Interference in Memory

I wrote recently about interference processes that cause memory failure. As I wrote before, retroactive interference is when learning new information causes you to forget what you learned previously. In proactive interference, old information makes it hard to learn new information.

It turns out that there are (maybe) two types of proactive interference, and this may tell us a great deal about how memory works.

How Specific?

Half a century ago, Keppel & Underwood found that people quickly get worse at memory tasks. A basic task works like this: Remember the following letters: “etnmwo”

Now look away from the screen. After a few seconds, ask yourself what the letters were. How many could you remember?

Keppel & Underwood task was slightly different, but this gives you the basic idea. Again, what they found was that as people play this game, they actually do best on the first trial, worse on the 2nd, even worse on the 3rd, etc. (People bottom out fairly quickly, as we’ll see in a future post.)

Keppel & Underwood suggested that this was due to proactive interference, which now seems pretty well established.

Later researchers discovered a curious thing. If the memory task is done with letters for a while, and then the experimenter switches to numbers, the participants suddenly get better. It doesn’t have to just be letters and numbers. Switching from one type of item (say, names of car manufacturers) to another type (say, names of animal species) typically leads to an improvement in performance.

This has been called “release from proactive interference.” But it is not the only kind.

More Specific

The type of proactive interference discussed above has been called “item-nonspecific” proactive interference. Learning information about one item made it harder to remember information about similar items.

This can be contrasted with “item-specific” proactive interference. As an example, go back to the sample memory test above. You were asked to remember “etnmwo.” Suppose in the next trial, I asked you to remember “oaqzp” for a few seconds, after which I asked you:

“Is one of the letters are are supposed to remember an E?”

There is a decent chance you would incorrectly say “yes.” This is because, although E was not one of the letters on this trial, it was one of the letters on the previous one. If I had instead asked about the letter C, which was not in either trial, you would be more likely to respond correctly and say “No.”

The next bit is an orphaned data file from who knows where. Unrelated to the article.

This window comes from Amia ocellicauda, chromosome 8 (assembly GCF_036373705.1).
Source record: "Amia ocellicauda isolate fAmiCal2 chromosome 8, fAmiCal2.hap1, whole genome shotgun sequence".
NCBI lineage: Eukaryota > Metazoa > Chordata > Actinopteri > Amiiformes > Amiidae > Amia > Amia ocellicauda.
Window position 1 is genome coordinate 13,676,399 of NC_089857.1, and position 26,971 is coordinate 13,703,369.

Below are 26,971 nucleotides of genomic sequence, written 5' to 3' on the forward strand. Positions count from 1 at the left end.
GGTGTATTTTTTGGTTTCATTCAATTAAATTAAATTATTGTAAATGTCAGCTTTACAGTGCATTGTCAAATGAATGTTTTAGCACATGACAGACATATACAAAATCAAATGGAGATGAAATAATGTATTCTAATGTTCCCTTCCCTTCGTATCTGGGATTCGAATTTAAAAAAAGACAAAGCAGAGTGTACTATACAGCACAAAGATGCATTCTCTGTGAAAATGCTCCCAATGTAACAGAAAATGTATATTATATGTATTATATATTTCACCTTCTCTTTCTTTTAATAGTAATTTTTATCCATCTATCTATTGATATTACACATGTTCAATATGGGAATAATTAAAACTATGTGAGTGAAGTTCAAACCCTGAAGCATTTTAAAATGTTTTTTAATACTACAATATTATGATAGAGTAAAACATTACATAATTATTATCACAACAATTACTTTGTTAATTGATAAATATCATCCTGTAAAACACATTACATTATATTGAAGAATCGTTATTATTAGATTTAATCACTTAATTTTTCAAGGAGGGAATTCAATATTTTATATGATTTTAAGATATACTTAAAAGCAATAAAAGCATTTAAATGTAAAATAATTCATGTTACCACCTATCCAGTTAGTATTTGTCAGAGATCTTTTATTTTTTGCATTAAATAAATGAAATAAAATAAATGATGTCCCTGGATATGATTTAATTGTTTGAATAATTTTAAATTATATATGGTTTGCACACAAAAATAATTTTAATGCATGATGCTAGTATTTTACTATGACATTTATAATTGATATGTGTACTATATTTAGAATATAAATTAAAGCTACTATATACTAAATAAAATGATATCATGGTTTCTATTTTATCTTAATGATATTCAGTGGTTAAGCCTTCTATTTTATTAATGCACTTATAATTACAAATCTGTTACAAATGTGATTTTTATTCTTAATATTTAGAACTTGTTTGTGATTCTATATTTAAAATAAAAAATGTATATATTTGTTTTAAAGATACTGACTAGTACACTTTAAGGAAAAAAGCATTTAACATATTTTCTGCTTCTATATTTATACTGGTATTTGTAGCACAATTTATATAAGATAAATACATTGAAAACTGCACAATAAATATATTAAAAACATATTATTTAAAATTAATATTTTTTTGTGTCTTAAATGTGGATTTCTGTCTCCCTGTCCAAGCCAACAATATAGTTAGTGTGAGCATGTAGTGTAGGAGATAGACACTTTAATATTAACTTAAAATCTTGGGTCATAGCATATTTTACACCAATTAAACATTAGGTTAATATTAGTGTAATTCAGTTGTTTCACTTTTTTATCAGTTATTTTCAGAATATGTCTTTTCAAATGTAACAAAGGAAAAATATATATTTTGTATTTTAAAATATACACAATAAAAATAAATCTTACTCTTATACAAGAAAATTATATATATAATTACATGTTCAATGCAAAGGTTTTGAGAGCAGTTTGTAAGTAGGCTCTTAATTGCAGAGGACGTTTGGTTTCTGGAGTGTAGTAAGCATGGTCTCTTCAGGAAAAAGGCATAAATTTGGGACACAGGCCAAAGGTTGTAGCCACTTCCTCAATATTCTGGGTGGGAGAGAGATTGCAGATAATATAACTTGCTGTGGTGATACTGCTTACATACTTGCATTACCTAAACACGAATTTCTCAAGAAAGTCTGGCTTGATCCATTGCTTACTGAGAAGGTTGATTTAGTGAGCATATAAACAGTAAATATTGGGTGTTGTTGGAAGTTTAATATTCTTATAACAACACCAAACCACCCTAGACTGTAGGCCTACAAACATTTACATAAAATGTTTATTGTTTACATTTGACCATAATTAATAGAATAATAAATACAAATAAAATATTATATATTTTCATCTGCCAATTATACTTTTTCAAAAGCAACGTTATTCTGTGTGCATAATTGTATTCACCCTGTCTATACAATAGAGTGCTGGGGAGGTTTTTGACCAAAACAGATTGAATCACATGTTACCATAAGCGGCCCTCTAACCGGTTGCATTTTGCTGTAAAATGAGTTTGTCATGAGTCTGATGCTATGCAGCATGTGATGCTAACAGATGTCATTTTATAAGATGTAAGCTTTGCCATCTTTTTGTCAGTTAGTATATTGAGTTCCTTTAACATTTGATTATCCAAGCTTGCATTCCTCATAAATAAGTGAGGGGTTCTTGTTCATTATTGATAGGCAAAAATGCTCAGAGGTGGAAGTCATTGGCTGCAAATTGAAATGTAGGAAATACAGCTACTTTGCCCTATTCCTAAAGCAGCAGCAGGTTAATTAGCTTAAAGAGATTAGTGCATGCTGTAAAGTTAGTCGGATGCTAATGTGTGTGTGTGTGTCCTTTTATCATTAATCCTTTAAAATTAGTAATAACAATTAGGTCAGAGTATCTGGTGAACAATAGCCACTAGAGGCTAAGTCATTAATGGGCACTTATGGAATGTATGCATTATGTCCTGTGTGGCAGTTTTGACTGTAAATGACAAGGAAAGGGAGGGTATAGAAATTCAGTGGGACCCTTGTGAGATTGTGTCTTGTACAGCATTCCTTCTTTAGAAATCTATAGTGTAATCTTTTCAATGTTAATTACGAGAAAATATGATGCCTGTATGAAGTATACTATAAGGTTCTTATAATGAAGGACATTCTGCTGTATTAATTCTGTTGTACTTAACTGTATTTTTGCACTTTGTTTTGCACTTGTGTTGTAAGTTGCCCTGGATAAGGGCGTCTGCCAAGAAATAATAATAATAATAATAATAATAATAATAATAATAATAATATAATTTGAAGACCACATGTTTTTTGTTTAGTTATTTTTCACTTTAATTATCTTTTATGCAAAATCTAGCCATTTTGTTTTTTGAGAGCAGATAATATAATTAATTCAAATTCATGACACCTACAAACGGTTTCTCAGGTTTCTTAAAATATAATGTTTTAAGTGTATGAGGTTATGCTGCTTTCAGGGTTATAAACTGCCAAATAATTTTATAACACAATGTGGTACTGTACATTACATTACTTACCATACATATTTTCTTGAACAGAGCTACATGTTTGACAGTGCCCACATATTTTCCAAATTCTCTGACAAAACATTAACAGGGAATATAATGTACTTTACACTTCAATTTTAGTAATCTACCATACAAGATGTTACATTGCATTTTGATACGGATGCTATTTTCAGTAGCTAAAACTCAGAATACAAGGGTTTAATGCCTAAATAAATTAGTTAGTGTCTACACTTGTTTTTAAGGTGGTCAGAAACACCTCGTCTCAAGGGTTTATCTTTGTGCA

This effect was discovered by Monsell using what is called the “Recent Probes Paradigm” — which is basically what I just described.

Two Types or One?

One could legitimately wonder if these are really two different phenomena. That is, maybe item-specific proactive interference is simply a stronger version of item-nonspecific proactive interference.

It is hard to answer that question using behavioral experiments. Luckily, this is one of those places where neuroimaging can be helpful in understanding behavior. Recent neuroimaging results have found a strong overlap between the brain regions involved in the two types of proactive interference.

What Does this Say about Models of Memory?

Jonides and colleagues have been developing a model of memory that may both describe and predict the data on proactive interference.

In the model, to the extent that I understand it, you perform a short-term memory task like the ones described above by activating representations of the items. That is, to remember “aort,” you would activate your long-term memory representations of A, O, R & T. But you do not actually hold those representations in consciousness; it is more that you make them easy to retrieve.

Now, suppose I ask you to repeat back those letters. You have to retrieve each of the four letters into consciousness so that you can give me your answer. You do this via something vaguely akin to a keyword search. That is, you search your memory for relevant features (e.g., a letter, recently encountered, seen on a blog, etc.). Since A, O, R & T all match those features and are all activated in memory, you retrieve them successfully.

Suppose on the next trial, though, you have to remember W, Z, P & E. So you activate those representations in memory. But A, O, R & T also remain somewhat active. And they also match most of the features (i.e., “keywords”). So you might accidentally retrieve one of them (item-specific proactive interference). In addition, since memories overlap, the still-active A, O, R & T representations make it harder to activate and maintain the representations of W, Z, P & E, since the compete for use of some of the same neurons. This might just make you fail to activate or retrieve anything at all.

Notice that if on the next trial, I ask you to remember 9, 3, 5, & 2, these items share fewer features with the letters on the previous trials, making the “keyword search” easier. Also, the representations of 9, 3, 5 & 2 in the brain are more distinct from the representations of the letters in trials one and two than either were from each other. Thus, you get release from item-nonspecific proactive interference.

Monsell, S. (1978). Recency, immediate recognition memory, and reaction time. Cognitive Psychology, 10(4), 465-501.

Keppel, G., Underwood, B.J. (1962). Proactive inhibition in short-term retention of single items. Journal of Verbal Learning & Verbal Behavior, 1, 153-161.

Jonides, J., Lewis, R.L., Nee, D.E., Lustig, C.A., Berman, M.G. (2008). The mind and brain of short-term memory. Annual Review of Psychology, 59, 193-224.

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